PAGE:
Every year, American taxpayers fund an estimated $60 billion for our incarceration system. This system staples together a network of public and corporate-run jails, prisons, pre- and post-release centers, juvenile detention centers and boot camps. All together, these facilities hold well over 2 million human beings, locked away without public oversight or scrutiny.
Yet throwing money at the perceived scourge of criminality in the United States doesn’t appear to have had the desired effect: Despite the staggering incarceration statistics, violent crime has actually begun to creep up over the last two years, according to the latest FBI Uniform Crime Report.
In the last several years, some signs have emerged of an increasingly organized movement of citizens, family members of the incarcerated, independent-minded judges and correctional or criminal justice experts–who stand in firm opposition to our punitive, nonrehabilitative incarceration system.
Viewed through an optimistic lens, the United States might genuinely be at the beginning of a trend toward real criminal justice reform. Meanwhile, millions of Americans have already paid far too high a price for shortsighted penological policies. Floridian Yraida Guanipa is among them.
Guanipa spent the last ten and a half years locked in federal penitentiaries in Florida, locked away from her Miami community, her extended family and two young boys.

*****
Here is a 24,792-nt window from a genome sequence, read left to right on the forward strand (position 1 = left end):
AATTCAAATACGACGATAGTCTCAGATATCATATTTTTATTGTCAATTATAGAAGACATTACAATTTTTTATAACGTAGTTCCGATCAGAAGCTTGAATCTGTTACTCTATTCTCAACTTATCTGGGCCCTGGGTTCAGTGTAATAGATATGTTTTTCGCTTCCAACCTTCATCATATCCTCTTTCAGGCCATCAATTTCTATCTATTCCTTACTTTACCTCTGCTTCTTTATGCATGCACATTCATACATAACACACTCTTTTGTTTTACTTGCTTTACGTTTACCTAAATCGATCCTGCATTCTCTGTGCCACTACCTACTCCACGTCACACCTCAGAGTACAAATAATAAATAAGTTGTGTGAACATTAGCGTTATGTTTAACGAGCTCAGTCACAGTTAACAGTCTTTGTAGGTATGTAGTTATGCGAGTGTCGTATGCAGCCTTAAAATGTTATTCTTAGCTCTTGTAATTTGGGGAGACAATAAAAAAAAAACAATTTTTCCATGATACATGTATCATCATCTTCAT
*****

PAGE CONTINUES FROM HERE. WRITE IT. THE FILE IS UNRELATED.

Her offense: She agreed to pick up a sealed package for a friend, which turned out to contain cocaine. Although Guanipa had never been arrested before–and had never been a drug user–she was hit with a thirteen-year “drug conspiracy” prison sentence on par with a sentence that a major drug trafficker would have received. Guanipa’s good standing in the community, her lack of criminal background and the fact that she had a 1-year-old and a 2-year old had no impact on her sentence.
The story has become sadly familiar to me, particularly as I have spent the last few years corresponding with, meeting and interviewing women like Guanipa in jails and prisons across the country.
In the decade of her imprisonment, Guanipa witnessed two suicides; countless incidents of medical negligence; the brutality of prison retaliation; and the everyday reality of sexual relations between male guards and female inmates.
Guanipa became an outspoken advocate for other prisoners as a self-educated jailhouse lawyer, but most prisoners talk about retreating within themselves to try to survive the ordeal. Concern for collective well-being is difficult, if not impossible, when individual survival is on the line.
“Unfortunately, that’s what prison does to us,” Guanipa explains. “It takes the human feelings out of our body, and we just try to survive.”
Tasteless films like Let’s Go to Prison notwithstanding, what really goes on in prisons is still a mystery to most Americans, as are the immeasurable collateral consequences of incarceration on families and communities. Arrest and incarceration are woven into the fabric of American life: Today, a black man has one chance in three of ending up in prison at some point in his life, and is more likely to go to prison than to graduate from college.